This is my first real attempt at typing on a computer in a couple of days. I made the error of getting on it for a moment the day I got my port in and regretted that pretty quickly. Your fingers somehow are connected all of the way up into the ligaments in your neck and chest.
I always hear a port insertion is simple and quick recovery. I am not sure if I am just a weenie, or everyone just remembers it being easier than it was (or maybe most people don’t get chemo two days before).
My mom and I went in bright and EARLY Monday morning – I showered the night before and had my clean pair of operation room pajamas ready for me when I
bounced got out of bed. I don’t want to have to wake up at 5:00 AM again for a long long long time. Thank you very much.
We got set up in the prep room and waited for an hour or so (heeeyyy, they make you come an hour before the doctor gets there?!). I was first surgery, so I guess I won that prize! We discussed with the anesthesiologist my ability to remember everything from my bone biopsy and begged that she sort of knock me out a bit better (they don’t actually use an anesthesiologist for the biopsies, it was a nurse, so I figured having an anesthesiologist we could get it figured out), since this was a procedure that they don’t actually put you under general anesthesia.
When I woke up my first response was “Yay! I don’t remember a thing!” Which would seem like a bad thing, but seriously, I don’t want to recollect them fishing a tube through my vein in my neck. Of course now I am like “oh boy, what did I say… did I do something stupid…” I haven’t seen any videos of me floating around on the internet yet, so I think I am good.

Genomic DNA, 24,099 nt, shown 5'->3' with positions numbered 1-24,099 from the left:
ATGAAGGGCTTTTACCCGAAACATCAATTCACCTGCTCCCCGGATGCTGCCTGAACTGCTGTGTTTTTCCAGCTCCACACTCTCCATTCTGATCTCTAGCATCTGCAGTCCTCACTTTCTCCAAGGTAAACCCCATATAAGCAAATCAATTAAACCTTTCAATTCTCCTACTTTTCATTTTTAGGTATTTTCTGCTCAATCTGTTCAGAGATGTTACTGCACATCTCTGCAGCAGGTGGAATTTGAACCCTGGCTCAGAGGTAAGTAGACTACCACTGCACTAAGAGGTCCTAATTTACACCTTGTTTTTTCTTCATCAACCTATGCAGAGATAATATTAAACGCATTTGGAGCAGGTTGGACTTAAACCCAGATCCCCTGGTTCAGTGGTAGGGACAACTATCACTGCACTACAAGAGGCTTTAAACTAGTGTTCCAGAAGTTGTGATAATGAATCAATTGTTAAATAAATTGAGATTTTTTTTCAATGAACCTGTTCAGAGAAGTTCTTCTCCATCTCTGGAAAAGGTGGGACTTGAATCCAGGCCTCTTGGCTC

I have avoided getting a port, out of pure vanity. I am a thin woman, you can see it on me. It limits what I can wear… we go to the lake a lot… I probably wouldn’t recommend that route to someone going into early stage treatment having been through it, running chemo through my veins, blowing veins, worrying about whether or not we were going to get a vein and now going through metastatic treatment vanity has gone out the door (thus the fact that I suddenly don’t care as much about bald photos).
You can also see, we shaved my head. I have bald spots all over, but strangely enough, other parts are still growing (it is coming out a lot slower than last time). I was ready for it to come out – the amount in my hands in showers was at my limit. I was leaving trails wherever I went and when we shaved it was was left was pretty dismal. It will be interesting to see how long before it all goes. I am hoping I hang on to my eyebrows for a bit. Strangely enough, it is harder to lose your eyebrows and eyelashes than the hair on your head. At least it was for me.
When you have lymph nodes removed from one side and have extensive radiation to the lymph nodes in that area you are at risk for lymphedema. Which means my left arm is not allowed to have a needle poke it, a blood pressure cuff touch it, when I fly I wear a compression sleeve, when I work out I wear a compression sleeve – I do a lot of things to keep that arm from swelling up with lymphatic fluid. Which means I have one arm that you can draw blood from. I have been down to one vein in one arm for some time now.
It was time to do this port thing, we did it, and the only day we could schedule the darn thing was right after my chemo infusion. I figured it was on my worst chemo day already, so it wasn’t like I was ruining a perfectly good day, but I didn’t feel so hot coming out.
We are all lucky Mike isn’t the murdering type..